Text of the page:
Friday, October 30, 2009

Raising Awareness of the Arts (in Canada?)

There is interesting news out of Canada about a new arts awareness campaign that is being launched. I know many of the folks involved in this from my years running the national Arts & Business Council, followed by my years at Americans for the Arts after the merger of the two. I attended a few of the Canadian Arts Summit gatherings, of which this campaign is (indirectly) an outcome, and worked closely with the Canadian equivalent of the Arts & Business Council (CBAC, now known as "Business for the Arts"). I had always felt the Canadian Arts Summit is a great model to replicate in the US - there is frankly nothing like it here. Since 1998, the convening brings together every year the board chairs, executive director or managing directors, and artistic directors of the 50 largest Canadian arts organizations across all disciplines - museum, opera, symphony, theatre, dance, presenting, etc. This makes for fascinating conversations at the highest level about governance, cultural policy, audiences, and artistic trends. This is different from what Americans for the Arts' National Arts Policy Roundtable does, different from Aspen - NOTHING akin to this happens in this country that brings together artistic, managment and volunteer leadership from our most influential organizations representing a broad array of geography and artistic practice. It is not perfect - arts councils and service organizations are not represented, nor are small grassroots groups. But in terms of clout and high-level networking, this gathering is quite a powerhouse.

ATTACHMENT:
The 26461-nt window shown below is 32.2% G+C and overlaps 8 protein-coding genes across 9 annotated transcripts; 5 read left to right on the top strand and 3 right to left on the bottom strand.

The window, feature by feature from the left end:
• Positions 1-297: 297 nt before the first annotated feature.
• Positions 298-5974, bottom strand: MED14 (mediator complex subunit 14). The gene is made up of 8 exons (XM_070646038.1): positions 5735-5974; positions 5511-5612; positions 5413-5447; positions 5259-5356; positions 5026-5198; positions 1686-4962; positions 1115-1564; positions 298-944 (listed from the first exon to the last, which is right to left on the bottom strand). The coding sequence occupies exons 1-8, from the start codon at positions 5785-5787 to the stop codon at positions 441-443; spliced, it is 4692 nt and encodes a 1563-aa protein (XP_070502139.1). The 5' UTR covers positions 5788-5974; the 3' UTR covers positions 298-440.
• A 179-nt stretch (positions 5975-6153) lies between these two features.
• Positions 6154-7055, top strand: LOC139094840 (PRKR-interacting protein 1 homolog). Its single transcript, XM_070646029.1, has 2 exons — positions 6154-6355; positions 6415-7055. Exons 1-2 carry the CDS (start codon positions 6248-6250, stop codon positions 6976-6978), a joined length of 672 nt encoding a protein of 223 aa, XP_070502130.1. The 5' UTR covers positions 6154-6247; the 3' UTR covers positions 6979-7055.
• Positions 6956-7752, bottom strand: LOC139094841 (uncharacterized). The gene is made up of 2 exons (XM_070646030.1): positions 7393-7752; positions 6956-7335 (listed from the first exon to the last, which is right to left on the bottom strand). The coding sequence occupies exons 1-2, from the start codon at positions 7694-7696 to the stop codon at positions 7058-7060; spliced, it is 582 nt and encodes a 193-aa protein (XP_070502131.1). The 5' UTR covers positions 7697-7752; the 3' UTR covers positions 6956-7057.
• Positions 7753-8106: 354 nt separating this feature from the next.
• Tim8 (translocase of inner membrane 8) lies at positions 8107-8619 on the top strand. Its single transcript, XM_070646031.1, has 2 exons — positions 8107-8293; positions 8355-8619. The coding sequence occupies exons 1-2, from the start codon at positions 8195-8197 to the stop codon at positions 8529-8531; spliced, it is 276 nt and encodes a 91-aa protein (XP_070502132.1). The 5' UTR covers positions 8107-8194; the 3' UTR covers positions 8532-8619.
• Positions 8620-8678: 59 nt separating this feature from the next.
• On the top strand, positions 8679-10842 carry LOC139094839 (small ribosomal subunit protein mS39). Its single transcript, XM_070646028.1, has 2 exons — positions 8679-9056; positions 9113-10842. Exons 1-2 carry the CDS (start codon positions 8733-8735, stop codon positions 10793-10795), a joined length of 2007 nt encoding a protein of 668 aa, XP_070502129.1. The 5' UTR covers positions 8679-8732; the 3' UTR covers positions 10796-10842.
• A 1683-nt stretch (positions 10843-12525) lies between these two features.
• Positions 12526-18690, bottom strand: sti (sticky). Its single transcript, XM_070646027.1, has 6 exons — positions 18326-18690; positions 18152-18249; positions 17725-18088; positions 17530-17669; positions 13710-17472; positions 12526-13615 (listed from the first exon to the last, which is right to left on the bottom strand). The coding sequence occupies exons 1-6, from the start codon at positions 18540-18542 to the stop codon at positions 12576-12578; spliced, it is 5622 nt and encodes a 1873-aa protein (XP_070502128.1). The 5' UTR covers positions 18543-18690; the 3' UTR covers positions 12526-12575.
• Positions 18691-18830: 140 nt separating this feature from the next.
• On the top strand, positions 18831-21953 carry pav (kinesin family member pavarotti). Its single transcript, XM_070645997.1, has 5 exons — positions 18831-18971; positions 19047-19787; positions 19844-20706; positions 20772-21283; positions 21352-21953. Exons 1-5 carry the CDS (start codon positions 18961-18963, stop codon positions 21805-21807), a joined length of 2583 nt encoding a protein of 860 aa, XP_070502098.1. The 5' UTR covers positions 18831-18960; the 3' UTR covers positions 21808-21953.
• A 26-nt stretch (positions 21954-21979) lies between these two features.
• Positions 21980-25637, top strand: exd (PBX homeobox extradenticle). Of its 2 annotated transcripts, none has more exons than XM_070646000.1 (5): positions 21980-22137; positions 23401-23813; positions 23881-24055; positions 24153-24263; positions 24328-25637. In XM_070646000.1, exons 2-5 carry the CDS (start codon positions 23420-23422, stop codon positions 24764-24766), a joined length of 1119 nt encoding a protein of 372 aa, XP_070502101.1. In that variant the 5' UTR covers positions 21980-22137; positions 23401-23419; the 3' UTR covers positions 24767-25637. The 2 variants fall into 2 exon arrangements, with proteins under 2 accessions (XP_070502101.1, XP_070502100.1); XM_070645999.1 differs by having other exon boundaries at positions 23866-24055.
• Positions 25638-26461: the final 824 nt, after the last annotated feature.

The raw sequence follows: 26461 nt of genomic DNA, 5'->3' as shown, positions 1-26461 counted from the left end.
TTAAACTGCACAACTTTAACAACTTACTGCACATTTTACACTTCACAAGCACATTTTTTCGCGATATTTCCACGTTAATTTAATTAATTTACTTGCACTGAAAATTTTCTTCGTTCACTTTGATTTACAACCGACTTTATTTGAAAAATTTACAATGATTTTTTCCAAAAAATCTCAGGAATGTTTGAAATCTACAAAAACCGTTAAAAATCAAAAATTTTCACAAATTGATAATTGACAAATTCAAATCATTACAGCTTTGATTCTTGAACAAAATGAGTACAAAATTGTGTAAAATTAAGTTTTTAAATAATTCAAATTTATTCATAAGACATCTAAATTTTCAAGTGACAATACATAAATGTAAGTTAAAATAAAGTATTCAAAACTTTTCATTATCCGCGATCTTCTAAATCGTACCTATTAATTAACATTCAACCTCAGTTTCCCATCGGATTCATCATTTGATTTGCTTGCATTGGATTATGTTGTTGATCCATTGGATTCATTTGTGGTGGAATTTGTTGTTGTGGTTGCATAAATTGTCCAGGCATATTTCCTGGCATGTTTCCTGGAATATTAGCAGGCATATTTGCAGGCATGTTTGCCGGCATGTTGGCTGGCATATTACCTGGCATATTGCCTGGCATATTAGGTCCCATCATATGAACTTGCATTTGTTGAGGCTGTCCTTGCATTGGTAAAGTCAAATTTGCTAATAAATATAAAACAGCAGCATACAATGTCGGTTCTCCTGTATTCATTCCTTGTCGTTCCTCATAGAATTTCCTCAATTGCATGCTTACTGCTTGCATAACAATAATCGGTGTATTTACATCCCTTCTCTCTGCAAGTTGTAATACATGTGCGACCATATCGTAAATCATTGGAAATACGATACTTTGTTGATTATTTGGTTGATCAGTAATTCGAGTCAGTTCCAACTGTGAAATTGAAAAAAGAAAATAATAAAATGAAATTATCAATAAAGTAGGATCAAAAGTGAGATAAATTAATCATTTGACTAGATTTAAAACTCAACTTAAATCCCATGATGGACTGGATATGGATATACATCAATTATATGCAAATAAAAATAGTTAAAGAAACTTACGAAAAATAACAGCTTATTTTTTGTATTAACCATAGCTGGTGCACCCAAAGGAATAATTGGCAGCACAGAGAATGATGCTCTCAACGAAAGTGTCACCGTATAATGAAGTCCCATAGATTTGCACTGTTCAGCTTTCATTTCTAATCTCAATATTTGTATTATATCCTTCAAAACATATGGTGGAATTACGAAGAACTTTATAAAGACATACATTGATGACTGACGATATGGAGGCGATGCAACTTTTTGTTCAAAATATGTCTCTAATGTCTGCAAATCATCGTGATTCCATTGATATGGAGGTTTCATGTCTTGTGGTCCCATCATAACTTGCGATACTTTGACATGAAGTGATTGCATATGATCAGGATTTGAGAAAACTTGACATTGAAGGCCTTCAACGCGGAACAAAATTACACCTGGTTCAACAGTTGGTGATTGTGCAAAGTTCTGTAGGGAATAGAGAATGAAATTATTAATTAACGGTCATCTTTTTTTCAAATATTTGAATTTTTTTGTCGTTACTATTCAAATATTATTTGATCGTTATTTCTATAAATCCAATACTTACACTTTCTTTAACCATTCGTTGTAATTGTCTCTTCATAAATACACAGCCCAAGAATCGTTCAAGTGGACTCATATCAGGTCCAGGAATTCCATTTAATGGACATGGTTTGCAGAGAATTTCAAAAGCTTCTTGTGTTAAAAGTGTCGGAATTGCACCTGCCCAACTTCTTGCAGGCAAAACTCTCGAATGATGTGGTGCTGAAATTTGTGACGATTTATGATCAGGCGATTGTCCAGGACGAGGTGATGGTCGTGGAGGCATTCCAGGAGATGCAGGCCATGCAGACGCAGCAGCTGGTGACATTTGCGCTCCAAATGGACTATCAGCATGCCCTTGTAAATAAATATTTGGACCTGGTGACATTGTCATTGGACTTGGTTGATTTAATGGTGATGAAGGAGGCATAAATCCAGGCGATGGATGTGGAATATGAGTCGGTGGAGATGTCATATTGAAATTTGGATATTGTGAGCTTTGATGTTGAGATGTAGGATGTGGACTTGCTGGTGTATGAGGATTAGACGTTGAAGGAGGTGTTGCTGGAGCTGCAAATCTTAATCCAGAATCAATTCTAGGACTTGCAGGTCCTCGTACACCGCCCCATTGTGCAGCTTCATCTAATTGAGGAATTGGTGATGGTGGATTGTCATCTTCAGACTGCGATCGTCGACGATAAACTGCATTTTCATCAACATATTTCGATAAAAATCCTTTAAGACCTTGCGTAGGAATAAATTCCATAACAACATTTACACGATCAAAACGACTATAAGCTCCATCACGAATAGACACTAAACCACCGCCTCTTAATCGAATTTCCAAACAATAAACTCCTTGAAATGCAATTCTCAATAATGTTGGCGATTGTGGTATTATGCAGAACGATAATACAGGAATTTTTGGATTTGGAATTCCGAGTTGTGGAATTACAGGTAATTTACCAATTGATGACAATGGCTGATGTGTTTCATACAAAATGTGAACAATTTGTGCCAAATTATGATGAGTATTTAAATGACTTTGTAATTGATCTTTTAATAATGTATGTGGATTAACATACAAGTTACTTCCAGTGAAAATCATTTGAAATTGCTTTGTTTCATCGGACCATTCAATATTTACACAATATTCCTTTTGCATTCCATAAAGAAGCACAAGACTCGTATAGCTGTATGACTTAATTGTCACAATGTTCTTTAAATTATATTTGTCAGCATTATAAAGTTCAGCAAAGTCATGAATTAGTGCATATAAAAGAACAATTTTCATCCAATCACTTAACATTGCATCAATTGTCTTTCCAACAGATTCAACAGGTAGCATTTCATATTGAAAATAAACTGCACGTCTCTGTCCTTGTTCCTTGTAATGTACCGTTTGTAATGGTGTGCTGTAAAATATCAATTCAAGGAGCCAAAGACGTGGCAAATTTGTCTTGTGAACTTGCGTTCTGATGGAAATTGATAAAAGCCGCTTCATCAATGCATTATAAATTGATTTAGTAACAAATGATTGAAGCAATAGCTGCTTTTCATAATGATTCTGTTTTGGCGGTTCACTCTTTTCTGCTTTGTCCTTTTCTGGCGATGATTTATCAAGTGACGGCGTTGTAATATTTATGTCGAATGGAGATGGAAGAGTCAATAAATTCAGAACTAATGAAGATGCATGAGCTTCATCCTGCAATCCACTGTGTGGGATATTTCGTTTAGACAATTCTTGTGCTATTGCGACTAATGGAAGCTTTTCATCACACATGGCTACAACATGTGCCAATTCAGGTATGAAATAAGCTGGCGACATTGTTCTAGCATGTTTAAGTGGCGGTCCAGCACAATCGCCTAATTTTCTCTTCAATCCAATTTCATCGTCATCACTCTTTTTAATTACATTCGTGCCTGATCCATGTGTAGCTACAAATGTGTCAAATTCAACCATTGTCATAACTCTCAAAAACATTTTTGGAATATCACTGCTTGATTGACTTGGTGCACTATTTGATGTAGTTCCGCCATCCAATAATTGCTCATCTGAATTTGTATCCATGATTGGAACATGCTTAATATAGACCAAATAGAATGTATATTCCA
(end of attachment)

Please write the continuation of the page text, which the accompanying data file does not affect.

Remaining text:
And this awareness campaign is an outgrowth of that. Again, this appears to be very different from "Art. Ask for More" - the Americans for the Arts PSA campaign. That campaign is about very specifically targeting parents to advocate for more arts education in their schools  a valuable message but a much narrower one. The Canadian effort is about raising broad public awareness of the importance of the arts in our lives and in our communities, and I think - like the Canadian Arts Summit - that is something we very much need in this country.

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